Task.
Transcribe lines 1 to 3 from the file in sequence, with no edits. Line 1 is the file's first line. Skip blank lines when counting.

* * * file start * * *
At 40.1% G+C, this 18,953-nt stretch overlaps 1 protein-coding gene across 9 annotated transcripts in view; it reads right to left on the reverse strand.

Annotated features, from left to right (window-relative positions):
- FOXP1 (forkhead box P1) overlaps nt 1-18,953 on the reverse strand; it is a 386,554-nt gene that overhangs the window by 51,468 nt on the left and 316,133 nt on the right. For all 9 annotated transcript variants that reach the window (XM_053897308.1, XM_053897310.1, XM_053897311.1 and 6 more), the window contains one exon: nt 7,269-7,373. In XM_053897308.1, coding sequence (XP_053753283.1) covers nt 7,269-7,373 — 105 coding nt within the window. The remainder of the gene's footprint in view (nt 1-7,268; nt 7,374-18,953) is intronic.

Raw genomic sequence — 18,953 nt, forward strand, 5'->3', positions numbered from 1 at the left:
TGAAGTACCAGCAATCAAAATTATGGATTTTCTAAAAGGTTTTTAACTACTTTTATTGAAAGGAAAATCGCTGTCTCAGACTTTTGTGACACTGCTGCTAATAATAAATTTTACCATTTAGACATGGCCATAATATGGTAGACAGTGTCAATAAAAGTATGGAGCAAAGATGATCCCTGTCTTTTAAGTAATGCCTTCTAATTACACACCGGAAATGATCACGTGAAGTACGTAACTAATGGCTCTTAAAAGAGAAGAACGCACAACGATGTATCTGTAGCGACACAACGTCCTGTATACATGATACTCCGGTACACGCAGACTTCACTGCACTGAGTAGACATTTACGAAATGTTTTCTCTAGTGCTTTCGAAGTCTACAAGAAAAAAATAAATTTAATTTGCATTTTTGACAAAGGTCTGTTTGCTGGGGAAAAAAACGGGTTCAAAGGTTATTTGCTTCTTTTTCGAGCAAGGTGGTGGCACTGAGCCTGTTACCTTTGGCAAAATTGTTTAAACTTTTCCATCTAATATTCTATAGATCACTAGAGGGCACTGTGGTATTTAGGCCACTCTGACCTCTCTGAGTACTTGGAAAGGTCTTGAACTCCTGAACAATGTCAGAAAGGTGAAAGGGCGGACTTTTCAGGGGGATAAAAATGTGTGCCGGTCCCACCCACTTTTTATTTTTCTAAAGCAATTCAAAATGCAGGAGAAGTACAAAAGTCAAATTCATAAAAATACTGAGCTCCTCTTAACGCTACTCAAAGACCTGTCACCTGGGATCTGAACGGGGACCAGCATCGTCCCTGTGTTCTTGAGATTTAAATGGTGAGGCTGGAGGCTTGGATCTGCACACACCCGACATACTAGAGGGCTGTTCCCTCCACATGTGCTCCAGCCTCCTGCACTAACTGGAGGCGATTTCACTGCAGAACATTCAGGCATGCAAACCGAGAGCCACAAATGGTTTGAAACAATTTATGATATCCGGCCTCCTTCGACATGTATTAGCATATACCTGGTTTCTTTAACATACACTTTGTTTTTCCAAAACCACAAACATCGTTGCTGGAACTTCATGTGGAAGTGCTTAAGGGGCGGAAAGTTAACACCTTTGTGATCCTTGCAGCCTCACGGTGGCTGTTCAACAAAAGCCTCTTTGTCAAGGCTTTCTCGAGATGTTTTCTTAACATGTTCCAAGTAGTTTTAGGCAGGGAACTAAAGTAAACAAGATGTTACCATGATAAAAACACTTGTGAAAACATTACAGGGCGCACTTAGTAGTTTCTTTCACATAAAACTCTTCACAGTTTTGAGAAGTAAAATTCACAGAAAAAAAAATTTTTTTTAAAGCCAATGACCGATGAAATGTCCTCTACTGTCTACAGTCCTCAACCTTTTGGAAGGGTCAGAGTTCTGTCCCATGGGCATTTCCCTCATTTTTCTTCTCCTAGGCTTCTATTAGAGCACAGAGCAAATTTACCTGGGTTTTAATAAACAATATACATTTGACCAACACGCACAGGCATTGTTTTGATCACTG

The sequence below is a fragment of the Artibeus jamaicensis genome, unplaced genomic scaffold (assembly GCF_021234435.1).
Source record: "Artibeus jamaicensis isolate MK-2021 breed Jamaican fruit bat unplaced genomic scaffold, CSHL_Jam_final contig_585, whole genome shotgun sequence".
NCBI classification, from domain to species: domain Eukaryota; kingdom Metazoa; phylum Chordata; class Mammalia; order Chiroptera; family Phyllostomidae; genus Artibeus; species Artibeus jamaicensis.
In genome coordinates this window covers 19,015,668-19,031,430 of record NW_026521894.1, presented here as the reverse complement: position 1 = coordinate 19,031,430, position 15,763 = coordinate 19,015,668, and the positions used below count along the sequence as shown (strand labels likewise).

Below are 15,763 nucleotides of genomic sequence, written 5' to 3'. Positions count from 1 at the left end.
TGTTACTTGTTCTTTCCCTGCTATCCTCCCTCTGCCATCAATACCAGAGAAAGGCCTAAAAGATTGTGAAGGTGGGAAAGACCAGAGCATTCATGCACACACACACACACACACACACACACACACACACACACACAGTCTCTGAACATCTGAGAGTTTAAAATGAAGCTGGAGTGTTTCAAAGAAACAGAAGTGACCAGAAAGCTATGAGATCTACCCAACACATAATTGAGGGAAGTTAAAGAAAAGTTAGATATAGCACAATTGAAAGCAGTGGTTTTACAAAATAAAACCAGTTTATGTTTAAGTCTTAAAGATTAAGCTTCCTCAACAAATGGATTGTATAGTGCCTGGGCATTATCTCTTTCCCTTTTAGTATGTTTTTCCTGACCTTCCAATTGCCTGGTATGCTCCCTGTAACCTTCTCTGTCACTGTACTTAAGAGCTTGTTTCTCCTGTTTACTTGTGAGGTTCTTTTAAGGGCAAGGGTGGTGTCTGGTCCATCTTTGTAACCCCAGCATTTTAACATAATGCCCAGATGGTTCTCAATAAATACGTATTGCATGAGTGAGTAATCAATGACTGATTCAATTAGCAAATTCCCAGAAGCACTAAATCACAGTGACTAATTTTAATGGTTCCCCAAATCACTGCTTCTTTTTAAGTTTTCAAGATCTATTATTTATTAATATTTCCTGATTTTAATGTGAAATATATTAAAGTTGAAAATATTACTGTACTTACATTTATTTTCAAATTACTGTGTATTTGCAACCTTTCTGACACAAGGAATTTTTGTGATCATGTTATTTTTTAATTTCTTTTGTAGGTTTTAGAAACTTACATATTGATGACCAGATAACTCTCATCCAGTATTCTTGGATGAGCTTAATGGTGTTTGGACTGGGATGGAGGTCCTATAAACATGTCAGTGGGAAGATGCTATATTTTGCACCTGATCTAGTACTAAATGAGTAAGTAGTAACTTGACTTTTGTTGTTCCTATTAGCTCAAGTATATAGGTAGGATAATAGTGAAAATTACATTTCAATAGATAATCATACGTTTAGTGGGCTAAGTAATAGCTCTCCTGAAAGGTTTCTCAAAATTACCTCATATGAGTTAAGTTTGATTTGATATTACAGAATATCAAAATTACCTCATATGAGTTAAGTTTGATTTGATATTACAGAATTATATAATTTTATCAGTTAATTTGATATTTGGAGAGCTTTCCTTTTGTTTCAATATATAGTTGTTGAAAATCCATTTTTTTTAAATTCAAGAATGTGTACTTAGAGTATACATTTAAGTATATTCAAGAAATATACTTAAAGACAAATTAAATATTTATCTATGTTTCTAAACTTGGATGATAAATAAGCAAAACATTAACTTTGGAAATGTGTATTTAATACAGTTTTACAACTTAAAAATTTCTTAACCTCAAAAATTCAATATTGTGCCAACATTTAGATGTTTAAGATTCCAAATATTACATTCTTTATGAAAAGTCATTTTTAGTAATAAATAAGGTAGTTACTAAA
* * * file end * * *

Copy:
At 40.1% G+C, this 18,953-nt stretch overlaps 1 protein-coding gene across 9 annotated transcripts in view; it reads right to left on the reverse strand.

Annotated features, from left to right (window-relative positions):
- FOXP1 (forkhead box P1) overlaps nt 1-18,953 on the reverse strand; it is a 386,554-nt gene that overhangs the window by 51,468 nt on the left and 316,133 nt on the right. For all 9 annotated transcript variants that reach the window (XM_053897308.1, XM_053897310.1, XM_053897311.1 and 6 more), the window contains one exon: nt 7,269-7,373. In XM_053897308.1, coding sequence (XP_053753283.1) covers nt 7,269-7,373 — 105 coding nt within the window. The remainder of the gene's footprint in view (nt 1-7,268; nt 7,374-18,953) is intronic.